ISTANBUL, Turkey — In patients with type 2 diabetes and nephropathy, atrasentan reduces albuminuria and improves levels of low-density-lipoprotein (LDL) cholesterol and triglyceride, according to new a study.

Treatment with the selective endothelin-receptor antagonist also led to no significant changes in blood pressure or volume-related adverse events.

For patients with type 2 diabetes, treatments that "lower albuminuria, such as renin-angiotensin system inhibitors, are protective for the kidneys," said Dick de Zeeuw, MD, from the University Medical Center Groningen, in the Netherlands. "However, even with a combination of strategies, residual renal risk and residual albuminuria remain high in many patients," he told Medscape Medical News.

"We are looking for alternative therapies that help lower albuminuria in these patients, with the assumption that this will lead to further renal protection," said Dr. de Zeeuw, who presented the study results here at the European Renal Association-European Dialysis and Transplant Association 50th Congress.

The parallel, multinational, double-blind, placebo-controlled trial involved 211 patients with type 2 diabetes, macroalbuminuria with a urinary albumin/creatinine ratio from 300 to 3500 mg/g, and an estimated glomerular filtration rate from 30 to 75 mL/min per 1.73 m2.

Investigators randomized the patients to receive atrasentan 0.75 mg/day, atrasentan 1.25 mg/day, or placebo once daily for 12 weeks.

Both treatment groups achieved significant reductions in albuminuria and improvements in LDL cholesterol and triglyceride levels.

Table. Urinary Albumin/Creatinine Ratio During the Study Period

Urinary Albumin/Creatinine Placebo (n = 50) Atrasentan 0.75 mg (n = 78) Atrasentan 1.25 mg (n = 83)
Baseline (mg/g) 671 878 826
Week 2 (mg/g) 696 573* 515*
Week 12 521* 470*
Geometric mean change +2% –36% –44%

*P < .001

There was 1 case each of peripheral edema and heart failure in the placebo and 0.75 mg groups.

At week 2, there was a statistically significant weight gain in the 0.75 mg and 1.25 mg atrasentan groups (0.75 vs 1.2 kg), but this resolved; by week 12, there were no significant differences in weight from baseline. When patients stopped taking atrasentan for 30 days, all levels returned to baseline.

"If the hard-outcome study proves protective against renal failure, this will be a major breakthrough for type 2 diabetic patients at high risk for renal function loss, and will delay or prevent the need for dialysis and transplantation," Dr. de Zeeuw said.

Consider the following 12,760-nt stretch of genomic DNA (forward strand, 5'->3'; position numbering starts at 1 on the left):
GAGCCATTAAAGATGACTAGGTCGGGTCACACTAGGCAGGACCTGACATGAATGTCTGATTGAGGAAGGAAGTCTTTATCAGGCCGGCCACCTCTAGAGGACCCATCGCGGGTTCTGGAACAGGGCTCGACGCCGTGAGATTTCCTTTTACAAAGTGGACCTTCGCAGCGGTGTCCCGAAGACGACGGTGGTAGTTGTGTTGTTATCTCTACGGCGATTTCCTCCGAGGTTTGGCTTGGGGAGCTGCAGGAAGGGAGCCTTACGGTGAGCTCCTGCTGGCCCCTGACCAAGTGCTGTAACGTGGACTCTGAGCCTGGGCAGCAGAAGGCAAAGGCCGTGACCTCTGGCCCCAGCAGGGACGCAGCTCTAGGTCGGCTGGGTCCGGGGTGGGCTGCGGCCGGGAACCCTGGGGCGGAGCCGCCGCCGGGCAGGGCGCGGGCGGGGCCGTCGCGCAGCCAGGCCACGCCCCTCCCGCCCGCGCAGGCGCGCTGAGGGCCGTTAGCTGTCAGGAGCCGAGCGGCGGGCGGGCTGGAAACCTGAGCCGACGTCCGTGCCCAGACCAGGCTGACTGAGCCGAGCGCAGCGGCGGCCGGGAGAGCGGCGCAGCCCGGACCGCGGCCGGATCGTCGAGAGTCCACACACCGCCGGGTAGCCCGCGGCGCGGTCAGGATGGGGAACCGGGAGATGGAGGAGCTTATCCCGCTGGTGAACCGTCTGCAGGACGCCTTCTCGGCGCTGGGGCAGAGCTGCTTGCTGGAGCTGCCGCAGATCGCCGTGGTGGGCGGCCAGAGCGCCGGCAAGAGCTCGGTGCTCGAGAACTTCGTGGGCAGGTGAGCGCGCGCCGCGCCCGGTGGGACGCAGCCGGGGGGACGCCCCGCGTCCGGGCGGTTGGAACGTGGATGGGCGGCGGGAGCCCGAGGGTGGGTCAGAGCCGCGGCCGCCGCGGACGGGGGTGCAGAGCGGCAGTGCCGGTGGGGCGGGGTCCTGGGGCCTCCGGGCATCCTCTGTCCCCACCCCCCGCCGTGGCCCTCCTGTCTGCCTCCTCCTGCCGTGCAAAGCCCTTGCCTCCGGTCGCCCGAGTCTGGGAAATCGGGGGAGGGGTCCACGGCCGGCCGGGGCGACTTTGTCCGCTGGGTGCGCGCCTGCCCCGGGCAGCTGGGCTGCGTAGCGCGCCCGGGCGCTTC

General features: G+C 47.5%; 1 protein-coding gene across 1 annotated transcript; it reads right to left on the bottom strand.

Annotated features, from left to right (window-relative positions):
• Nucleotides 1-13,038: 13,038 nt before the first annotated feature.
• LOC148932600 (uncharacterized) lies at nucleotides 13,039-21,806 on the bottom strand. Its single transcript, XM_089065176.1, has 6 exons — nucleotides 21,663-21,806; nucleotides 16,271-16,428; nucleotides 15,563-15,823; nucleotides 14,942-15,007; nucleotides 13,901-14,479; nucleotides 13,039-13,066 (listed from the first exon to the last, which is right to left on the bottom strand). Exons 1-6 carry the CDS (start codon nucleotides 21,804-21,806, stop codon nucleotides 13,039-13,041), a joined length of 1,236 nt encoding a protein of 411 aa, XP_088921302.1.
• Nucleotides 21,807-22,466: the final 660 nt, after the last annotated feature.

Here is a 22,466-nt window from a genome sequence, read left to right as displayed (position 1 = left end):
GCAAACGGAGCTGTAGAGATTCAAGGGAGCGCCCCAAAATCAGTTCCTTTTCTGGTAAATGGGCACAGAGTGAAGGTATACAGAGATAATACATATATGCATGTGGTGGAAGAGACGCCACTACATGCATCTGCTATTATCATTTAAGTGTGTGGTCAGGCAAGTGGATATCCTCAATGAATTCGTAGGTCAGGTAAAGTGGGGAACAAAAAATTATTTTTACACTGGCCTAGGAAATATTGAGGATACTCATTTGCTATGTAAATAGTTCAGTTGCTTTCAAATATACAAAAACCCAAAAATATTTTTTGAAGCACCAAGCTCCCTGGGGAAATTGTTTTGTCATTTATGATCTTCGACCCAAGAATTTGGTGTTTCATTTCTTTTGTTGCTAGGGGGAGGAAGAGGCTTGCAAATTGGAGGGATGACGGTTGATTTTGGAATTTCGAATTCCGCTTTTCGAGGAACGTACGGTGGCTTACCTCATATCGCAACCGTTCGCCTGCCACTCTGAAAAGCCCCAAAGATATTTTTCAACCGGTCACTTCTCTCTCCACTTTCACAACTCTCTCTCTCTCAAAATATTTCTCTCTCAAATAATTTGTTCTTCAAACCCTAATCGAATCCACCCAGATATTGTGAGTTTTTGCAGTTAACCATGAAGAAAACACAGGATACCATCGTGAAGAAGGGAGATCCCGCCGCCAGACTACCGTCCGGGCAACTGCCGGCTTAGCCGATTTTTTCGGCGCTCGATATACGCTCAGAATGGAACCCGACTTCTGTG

The team is now initiating a phase 3 trial to assess longer-term effects.

The results are promising, but other drugs that have shown promise have ultimately failed to benefit these patients, said Muhammad Magdi Yaqoob, MD, professor of nephrology at London University, in the United Kingdom, who attended the session.

 
I won't be changing my clinical practice yet.
 

"Because the study was only 12 weeks, it remains to be seen if atrasentan will be beneficial," Dr. Yaqoob told Medscape Medical News. "I won't be changing my clinical practice yet."

He says he's interested in whether atrasentan can be used in patients who experience an initial drop in albuminuria with renin-angiotensin system inhibitors but later return to pretreatment albuminuria levels.

"Nobody understands the mechanism of that," Dr. Yaqoob noted. One possibility is that this rebound effect is related to the activity of aldosterone; drugs that block its activity have been used with some success (Am J Kidney Dis. 2008;51:199-211).

However, such drugs have the potential to interact with angiotensin-converting-enzyme inhibitors, which inhibit the renin-angiotensin system and cause heightened potassium levels, Dr. Yaqoob noted.

Dr. de Zeeuw acknowledged that this very interesting issue is worth exploring in the future.

This study was funded by AbbVie, which is developing atrasentan. Dr. de Zeeuw and Dr. Yaqoob have disclosed no relevant financial relationships.

European Renal Association-European Dialysis and Transplant Association (ERA-EDTA) 50th Congress: Late-breaking clinical trial. Presented May 20, 2013.

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